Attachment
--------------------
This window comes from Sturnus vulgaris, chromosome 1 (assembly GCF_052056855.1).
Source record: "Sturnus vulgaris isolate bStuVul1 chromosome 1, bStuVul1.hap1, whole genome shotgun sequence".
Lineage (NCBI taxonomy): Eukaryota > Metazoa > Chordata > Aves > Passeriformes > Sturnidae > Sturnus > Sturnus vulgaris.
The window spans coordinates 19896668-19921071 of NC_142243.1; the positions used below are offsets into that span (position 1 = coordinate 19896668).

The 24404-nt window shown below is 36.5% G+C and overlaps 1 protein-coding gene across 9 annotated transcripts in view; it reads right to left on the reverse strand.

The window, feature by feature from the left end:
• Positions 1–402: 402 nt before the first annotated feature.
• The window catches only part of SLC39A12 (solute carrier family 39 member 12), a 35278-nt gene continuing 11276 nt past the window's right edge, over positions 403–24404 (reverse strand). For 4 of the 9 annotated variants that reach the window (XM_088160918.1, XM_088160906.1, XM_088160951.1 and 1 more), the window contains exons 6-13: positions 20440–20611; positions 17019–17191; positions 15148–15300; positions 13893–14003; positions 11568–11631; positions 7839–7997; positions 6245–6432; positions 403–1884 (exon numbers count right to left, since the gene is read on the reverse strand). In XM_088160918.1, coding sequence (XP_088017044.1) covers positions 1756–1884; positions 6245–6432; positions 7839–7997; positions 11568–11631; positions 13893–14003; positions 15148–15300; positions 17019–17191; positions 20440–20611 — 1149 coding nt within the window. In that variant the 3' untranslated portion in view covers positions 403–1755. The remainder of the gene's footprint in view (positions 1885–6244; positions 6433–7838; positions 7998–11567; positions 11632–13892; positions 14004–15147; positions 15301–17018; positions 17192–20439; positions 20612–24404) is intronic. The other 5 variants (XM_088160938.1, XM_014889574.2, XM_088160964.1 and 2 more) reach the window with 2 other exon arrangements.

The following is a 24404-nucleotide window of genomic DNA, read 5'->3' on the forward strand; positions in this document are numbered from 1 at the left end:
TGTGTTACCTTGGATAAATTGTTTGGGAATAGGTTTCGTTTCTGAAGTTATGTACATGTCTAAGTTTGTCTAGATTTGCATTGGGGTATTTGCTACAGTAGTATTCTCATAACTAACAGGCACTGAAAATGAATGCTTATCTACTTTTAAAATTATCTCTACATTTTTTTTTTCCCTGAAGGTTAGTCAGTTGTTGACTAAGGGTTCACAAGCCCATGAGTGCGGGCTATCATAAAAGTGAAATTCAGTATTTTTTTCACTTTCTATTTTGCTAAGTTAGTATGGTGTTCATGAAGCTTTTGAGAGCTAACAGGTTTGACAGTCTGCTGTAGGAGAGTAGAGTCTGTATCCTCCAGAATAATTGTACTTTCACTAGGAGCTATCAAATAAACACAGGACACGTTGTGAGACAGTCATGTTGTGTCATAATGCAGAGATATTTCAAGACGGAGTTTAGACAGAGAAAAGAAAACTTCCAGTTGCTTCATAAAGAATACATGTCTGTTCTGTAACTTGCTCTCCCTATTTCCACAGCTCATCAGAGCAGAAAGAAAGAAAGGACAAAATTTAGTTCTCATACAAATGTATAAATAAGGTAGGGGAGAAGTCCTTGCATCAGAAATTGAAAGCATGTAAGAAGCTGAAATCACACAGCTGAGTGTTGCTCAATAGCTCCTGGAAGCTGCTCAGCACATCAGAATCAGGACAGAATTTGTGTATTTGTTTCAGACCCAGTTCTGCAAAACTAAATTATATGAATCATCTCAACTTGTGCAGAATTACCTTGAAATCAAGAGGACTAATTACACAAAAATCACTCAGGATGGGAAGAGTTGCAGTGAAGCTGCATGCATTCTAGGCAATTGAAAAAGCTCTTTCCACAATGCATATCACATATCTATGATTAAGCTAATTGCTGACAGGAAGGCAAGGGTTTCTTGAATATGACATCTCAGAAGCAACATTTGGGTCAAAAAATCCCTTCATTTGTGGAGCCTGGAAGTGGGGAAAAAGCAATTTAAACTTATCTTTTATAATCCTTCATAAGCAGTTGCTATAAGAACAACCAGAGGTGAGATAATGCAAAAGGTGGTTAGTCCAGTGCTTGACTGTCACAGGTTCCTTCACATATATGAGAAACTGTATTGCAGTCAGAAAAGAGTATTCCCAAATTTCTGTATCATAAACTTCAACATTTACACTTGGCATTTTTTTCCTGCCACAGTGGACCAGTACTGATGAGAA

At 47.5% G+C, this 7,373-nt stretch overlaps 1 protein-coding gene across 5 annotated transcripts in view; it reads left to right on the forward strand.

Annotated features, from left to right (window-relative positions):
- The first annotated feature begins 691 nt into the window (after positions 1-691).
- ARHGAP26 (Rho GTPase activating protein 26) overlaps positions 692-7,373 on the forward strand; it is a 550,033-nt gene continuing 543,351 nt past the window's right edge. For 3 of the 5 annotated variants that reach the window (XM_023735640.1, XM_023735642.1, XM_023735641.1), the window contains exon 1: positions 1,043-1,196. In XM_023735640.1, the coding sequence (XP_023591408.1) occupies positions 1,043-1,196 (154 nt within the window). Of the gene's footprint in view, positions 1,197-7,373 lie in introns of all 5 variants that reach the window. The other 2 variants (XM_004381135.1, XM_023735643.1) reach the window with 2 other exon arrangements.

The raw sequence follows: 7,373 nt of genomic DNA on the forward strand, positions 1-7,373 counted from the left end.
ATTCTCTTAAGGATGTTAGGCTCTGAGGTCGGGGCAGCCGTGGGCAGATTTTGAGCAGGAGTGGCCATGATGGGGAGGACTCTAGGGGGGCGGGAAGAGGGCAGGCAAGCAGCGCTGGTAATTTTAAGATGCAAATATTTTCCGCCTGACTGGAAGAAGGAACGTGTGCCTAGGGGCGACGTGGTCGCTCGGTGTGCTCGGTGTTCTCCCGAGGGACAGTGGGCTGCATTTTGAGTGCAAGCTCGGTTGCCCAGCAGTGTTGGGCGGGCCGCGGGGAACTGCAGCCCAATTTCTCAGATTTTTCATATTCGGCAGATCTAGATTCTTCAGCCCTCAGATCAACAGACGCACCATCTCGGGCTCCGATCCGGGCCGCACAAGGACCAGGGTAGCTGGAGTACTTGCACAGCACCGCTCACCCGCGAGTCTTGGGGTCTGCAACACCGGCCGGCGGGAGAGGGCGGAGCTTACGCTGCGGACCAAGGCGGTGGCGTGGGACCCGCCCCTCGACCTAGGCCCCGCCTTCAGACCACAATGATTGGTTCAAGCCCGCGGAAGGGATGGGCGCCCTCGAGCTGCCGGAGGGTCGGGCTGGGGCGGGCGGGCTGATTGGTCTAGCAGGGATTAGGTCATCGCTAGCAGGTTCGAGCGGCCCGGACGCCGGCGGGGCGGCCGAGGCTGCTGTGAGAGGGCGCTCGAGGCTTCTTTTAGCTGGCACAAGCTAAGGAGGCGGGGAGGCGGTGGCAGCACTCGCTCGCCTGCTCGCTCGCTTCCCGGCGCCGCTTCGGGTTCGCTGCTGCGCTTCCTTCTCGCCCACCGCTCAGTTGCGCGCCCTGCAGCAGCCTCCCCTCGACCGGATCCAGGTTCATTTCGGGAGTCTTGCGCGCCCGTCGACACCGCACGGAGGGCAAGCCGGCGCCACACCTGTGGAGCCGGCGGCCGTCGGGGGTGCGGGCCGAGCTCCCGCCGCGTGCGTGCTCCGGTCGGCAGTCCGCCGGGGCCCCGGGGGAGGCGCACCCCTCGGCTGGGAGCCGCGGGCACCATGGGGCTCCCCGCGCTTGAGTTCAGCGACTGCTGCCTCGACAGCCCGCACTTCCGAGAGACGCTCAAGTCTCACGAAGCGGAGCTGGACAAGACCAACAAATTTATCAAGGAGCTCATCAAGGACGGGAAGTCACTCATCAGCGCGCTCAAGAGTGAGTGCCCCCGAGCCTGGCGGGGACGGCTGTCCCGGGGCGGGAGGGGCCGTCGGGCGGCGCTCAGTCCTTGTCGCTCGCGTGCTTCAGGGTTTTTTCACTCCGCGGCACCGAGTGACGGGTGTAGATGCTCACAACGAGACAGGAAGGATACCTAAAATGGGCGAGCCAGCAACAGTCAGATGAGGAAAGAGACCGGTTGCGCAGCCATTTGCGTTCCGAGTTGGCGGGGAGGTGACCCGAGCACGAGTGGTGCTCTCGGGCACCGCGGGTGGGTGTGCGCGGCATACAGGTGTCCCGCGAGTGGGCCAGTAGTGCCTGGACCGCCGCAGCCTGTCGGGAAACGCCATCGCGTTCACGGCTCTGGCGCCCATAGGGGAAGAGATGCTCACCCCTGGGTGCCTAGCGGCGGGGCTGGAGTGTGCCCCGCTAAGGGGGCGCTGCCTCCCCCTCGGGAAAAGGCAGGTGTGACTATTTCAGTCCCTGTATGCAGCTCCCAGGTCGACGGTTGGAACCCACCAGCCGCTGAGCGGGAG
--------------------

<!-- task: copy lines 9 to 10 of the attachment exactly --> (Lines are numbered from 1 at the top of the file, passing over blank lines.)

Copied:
The following is a 24404-nucleotide window of genomic DNA, read 5'->3' on the forward strand; positions in this document are numbered from 1 at the left end:
TGTGTTACCTTGGATAAATTGTTTGGGAATAGGTTTCGTTTCTGAAGTTATGTACATGTCTAAGTTTGTCTAGATTTGCATTGGGGTATTTGCTACAGTAGTATTCTCATAACTAACAGGCACTGAAAATGAATGCTTATCTACTTTTAAAATTATCTCTACATTTTTTTTTTCCCTGAAGGTTAGTCAGTTGTTGACTAAGGGTTCACAAGCCCATGAGTGCGGGCTATCATAAAAGTGAAATTCAGTATTTTTTTCACTTTCTATTTTGCTAAGTTAGTATGGTGTTCATGAAGCTTTTGAGAGCTAACAGGTTTGACAGTCTGCTGTAGGAGAGTAGAGTCTGTATCCTCCAGAATAATTGTACTTTCACTAGGAGCTATCAAATAAACACAGGACACGTTGTGAGACAGTCATGTTGTGTCATAATGCAGAGATATTTCAAGACGGAGTTTAGACAGAGAAAAGAAAACTTCCAGTTGCTTCATAAAGAATACATGTCTGTTCTGTAACTTGCTCTCCCTATTTCCACAGCTCATCAGAGCAGAAAGAAAGAAAGGACAAAATTTAGTTCTCATACAAATGTATAAATAAGGTAGGGGAGAAGTCCTTGCATCAGAAATTGAAAGCATGTAAGAAGCTGAAATCACACAGCTGAGTGTTGCTCAATAGCTCCTGGAAGCTGCTCAGCACATCAGAATCAGGACAGAATTTGTGTATTTGTTTCAGACCCAGTTCTGCAAAACTAAATTATATGAATCATCTCAACTTGTGCAGAATTACCTTGAAATCAAGAGGACTAATTACACAAAAATCACTCAGGATGGGAAGAGTTGCAGTGAAGCTGCATGCATTCTAGGCAATTGAAAAAGCTCTTTCCACAATGCATATCACATATCTATGATTAAGCTAATTGCTGACAGGAAGGCAAGGGTTTCTTGAATATGACATCTCAGAAGCAACATTTGGGTCAAAAAATCCCTTCATTTGTGGAGCCTGGAAGTGGGGAAAAAGCAATTTAAACTTATCTTTTATAATCCTTCATAAGCAGTTGCTATAAGAACAACCAGAGGTGAGATAATGCAAAAGGTGGTTAGTCCAGTGCTTGACTGTCACAGGTTCCTTCACATATATGAGAAACTGTATTGCAGTCAGAAAAGAGTATTCCCAAATTTCTGTATCATAAACTTCAACATTTACACTTGGCATTTTTTTCCTGCCACAGTGGACCAGTACTGATGAGAA